We have jenkins job that ensures that our metapackages are installable in kali-dev (and kali-rolling) and that we can build our ISO images. When things break, I have to fix them and I try to fix them on the Debian side first. So here are some examples of stuff I did in response to various failures:
- Reported #791588 on texinfo. It was missing a versioned dependency on tex-common and migrated too early. The package was uninstallable in testing for a few days.
- Reported #791591 on pinba-engine-mysql-5.5: package was uninstallable (had to be rebuilt). It appeared on output files of our britney instance.
- I made a non-maintainer upload (NMU) of chkrootkit to fix two RC bugs so that the package can go back to testing. The package is installed by our metapackages.
- Reported #791647: debtags no longer supports "debtags update -local" (a feature that went away but that is used by Kali).
- I made a NMU of debtags to fix a release critical bug (#791561 debtags: Missing dependency on python3-apt and python3-debian). kali-debtags was uninstallable because it calls debtags in its postinst.
- Reported #791874 on python-guess-language: Please add a python 2 library package. We have that package in Kali and when I tried to sync it from Debian I broke something else in Kali which depends on the Python 2 version of the package.
- I made a NMU of tcpick to fix a build failure with GCC5 so that the package could go back to testing (it's part of our metapackages).
- I requested a bin-NMU of jemalloc and a give-back of hiredis on powerpc in #792246 to fix #788591 (hiredis build failure on powerpc). I also downgraded the severity of #784768 to important so that the package could go back to testing. Hiredis is a dependency of OpenVAS and we need the package in testing.
If you analyze this list, you will see that a large part of the issues we had come down to package getting removed from testing due to RC bugs. We should be able to anticipate those issues and monitor the packages that have an impact on Kali. We will probably add new jenkins job that installs all the metapackages and then run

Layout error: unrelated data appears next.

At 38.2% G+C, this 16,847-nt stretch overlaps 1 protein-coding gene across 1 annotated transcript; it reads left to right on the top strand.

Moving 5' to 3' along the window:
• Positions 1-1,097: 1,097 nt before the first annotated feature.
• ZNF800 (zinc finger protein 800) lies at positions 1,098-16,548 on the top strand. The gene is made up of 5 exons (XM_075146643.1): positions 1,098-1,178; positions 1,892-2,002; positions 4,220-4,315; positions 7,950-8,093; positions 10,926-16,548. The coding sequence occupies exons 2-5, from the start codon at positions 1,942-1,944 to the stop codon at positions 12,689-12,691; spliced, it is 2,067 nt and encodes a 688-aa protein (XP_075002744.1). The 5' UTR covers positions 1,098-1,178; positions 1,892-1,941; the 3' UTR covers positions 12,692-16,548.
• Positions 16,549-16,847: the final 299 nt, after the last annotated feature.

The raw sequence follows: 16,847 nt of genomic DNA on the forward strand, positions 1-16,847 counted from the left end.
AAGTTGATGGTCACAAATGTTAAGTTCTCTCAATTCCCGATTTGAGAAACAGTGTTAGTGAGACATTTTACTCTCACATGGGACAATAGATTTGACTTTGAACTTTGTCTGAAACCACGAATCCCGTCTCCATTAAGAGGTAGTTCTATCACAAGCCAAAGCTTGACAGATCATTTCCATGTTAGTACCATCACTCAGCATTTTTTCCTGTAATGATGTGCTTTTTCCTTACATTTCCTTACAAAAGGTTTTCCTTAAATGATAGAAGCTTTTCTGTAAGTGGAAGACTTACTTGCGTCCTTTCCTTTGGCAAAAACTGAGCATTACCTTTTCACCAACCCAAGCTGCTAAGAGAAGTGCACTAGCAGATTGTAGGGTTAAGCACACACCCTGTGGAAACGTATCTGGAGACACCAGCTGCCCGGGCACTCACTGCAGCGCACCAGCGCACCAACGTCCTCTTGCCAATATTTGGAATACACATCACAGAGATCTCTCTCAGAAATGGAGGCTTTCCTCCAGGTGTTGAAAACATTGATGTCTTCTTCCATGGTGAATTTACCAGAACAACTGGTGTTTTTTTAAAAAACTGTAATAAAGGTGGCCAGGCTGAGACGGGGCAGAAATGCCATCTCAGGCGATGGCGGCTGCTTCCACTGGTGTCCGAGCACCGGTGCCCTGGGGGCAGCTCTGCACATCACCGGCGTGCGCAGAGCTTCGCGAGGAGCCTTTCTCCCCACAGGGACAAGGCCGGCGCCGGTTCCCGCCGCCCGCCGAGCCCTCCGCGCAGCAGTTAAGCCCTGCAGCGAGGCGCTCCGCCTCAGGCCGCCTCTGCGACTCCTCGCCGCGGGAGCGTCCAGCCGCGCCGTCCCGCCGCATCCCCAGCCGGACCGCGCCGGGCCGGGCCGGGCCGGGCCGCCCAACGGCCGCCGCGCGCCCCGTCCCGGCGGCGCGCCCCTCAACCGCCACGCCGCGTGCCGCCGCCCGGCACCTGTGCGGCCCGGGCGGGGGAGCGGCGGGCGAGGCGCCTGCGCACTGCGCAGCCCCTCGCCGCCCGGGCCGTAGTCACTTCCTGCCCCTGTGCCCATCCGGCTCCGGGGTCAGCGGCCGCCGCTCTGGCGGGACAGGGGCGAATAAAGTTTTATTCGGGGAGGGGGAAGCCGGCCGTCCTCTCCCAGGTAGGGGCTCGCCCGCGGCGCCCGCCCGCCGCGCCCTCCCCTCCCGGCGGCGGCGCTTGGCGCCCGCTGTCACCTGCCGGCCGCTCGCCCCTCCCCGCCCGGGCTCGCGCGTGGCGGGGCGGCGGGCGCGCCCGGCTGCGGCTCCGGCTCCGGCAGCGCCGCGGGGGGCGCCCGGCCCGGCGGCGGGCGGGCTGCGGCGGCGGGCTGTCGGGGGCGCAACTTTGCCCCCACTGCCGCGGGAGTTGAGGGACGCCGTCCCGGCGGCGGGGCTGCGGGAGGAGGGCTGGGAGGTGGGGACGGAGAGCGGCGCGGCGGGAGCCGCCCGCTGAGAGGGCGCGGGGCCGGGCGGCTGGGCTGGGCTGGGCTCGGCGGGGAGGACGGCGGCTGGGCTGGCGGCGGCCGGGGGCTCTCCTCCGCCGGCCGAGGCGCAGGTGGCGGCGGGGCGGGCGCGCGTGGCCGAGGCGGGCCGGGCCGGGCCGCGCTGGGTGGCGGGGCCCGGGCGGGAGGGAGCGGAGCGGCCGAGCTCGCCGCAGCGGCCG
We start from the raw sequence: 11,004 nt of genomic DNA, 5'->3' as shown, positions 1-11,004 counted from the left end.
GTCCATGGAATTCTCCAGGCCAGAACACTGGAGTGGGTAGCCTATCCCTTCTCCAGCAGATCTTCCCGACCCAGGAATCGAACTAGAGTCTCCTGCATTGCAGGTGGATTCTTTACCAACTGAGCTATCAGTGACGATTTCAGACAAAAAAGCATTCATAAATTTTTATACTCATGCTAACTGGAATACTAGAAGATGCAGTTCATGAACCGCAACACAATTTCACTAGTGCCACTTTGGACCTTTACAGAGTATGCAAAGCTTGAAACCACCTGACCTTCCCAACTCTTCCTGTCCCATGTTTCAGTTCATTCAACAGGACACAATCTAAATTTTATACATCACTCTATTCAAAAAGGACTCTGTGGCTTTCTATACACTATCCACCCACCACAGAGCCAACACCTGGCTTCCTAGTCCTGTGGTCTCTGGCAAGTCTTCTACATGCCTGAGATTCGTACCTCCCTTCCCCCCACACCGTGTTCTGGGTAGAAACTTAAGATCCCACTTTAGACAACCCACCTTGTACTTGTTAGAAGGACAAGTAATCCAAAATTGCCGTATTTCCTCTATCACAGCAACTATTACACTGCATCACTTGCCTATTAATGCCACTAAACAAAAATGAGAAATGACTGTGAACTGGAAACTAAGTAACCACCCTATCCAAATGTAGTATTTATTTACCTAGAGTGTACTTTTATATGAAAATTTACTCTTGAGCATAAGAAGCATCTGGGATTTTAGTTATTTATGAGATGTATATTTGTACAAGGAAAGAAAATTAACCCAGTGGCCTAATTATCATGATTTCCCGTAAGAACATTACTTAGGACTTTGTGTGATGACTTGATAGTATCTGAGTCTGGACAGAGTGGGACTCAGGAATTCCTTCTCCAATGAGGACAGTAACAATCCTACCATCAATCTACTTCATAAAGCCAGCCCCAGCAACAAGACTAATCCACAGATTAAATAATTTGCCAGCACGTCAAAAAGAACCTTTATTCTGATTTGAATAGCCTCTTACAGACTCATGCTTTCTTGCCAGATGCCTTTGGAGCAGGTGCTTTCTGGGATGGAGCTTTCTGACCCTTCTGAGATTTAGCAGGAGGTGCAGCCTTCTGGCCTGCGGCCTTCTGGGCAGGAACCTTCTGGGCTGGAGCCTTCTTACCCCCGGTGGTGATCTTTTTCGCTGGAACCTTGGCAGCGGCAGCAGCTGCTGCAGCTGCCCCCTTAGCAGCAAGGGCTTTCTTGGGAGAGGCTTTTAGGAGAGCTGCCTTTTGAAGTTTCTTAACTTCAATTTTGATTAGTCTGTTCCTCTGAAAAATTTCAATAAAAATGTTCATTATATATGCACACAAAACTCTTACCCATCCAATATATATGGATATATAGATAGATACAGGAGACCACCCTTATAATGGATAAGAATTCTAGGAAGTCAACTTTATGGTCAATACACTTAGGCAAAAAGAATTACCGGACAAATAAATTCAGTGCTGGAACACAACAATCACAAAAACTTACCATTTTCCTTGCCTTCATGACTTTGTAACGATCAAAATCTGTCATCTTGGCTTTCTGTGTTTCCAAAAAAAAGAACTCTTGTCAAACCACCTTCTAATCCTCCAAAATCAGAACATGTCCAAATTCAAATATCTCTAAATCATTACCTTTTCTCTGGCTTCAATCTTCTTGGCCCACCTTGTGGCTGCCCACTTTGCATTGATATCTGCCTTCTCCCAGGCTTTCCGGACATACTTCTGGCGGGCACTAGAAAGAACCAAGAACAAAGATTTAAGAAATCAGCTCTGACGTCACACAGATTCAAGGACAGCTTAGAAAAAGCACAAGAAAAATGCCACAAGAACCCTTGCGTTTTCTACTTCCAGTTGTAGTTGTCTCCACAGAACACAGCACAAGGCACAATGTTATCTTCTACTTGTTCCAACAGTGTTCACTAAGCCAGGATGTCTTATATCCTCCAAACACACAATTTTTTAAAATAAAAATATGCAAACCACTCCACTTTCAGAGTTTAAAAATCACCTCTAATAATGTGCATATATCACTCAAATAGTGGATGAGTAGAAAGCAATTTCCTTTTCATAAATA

how-can-i-help -s testing-autorm --old… I just submitted #794238 as a wishlist against how-can-i-help.
At the same time, there are bugs that make it into testing and that I fix / work around on the Kali side. But those fixes / work around might be more useful if they were pushed to testing via testing-proposed-updates. I tried to see whether other derivatives had similar needs to see if derivatives could join their efforts at this level but it does not look like so for now.
Last but not least, bugs reported on the Kali side also resulted in Debian improvements:
- I reported #793360 on apt: APT::Never-MarkAuto-Sections not working as advertised. And I submitted a patch.
- I orphaned dnswalk and made a QA upload to fix its only bug.
- We wanted a newer version of the nvidia drivers. I filed #793079 requesting the new upstream release and the maintainer quickly uploaded it to experimental. I imported it on the Kali side but discovered that it was not working on i386 so I submitted #793160 with a patch.
- I noticed that Kali build daemons tend to accumulate many /dev/shm mounts and tracked this down to schroot. I reported it as #793081.
Other Debian work
Sponsorship. I sponsored multiple packages for Daniel Stender who is packaging prospector, a software that I requested earlier (through RFP bug). So I reviewed and uploaded python-requirements-detector, python-setoptconf, pylint-celery and pylint-common. During a review I also discovered a nice bug in dh-python (#793609a comment in the middle of a Build-Depends could break a package). I also sponsored an upload of notmuch-addrlookup (new package requested by a Freexian customer).
Packaging. I uploaded python-django 1.7.9 in unstable and 1.8.3 in experimental to fix security issues. I uploaded a new upstream release of ditaa through a non-maintainer uploaded (again at the request of a Freexian customer).